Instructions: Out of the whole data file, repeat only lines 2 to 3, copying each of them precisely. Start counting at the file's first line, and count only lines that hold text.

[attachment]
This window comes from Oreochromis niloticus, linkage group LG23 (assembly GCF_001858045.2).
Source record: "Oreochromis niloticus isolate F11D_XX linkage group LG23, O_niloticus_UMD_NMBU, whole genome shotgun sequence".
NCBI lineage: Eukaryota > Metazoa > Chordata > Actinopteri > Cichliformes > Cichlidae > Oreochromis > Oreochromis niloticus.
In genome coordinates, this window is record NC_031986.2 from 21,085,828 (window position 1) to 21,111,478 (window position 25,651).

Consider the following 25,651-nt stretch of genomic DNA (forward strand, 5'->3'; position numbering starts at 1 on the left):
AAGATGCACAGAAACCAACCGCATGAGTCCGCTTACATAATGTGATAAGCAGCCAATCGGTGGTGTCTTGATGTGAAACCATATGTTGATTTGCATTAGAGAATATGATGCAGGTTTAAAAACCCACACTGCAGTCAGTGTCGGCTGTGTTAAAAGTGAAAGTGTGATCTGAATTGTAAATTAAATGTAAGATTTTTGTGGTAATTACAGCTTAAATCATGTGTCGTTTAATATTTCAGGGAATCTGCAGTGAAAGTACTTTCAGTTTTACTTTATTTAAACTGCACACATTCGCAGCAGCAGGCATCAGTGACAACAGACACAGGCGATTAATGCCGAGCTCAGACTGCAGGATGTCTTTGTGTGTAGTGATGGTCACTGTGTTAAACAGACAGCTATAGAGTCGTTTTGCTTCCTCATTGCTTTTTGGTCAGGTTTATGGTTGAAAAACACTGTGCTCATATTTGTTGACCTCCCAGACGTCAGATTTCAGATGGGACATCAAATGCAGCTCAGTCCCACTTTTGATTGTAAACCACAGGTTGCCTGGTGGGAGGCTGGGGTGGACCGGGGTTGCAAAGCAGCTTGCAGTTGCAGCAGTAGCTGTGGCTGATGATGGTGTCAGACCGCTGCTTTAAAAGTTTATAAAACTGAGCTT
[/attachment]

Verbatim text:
Source record: "Oreochromis niloticus isolate F11D_XX linkage group LG23, O_niloticus_UMD_NMBU, whole genome shotgun sequence".
NCBI lineage: Eukaryota > Metazoa > Chordata > Actinopteri > Cichliformes > Cichlidae > Oreochromis > Oreochromis niloticus.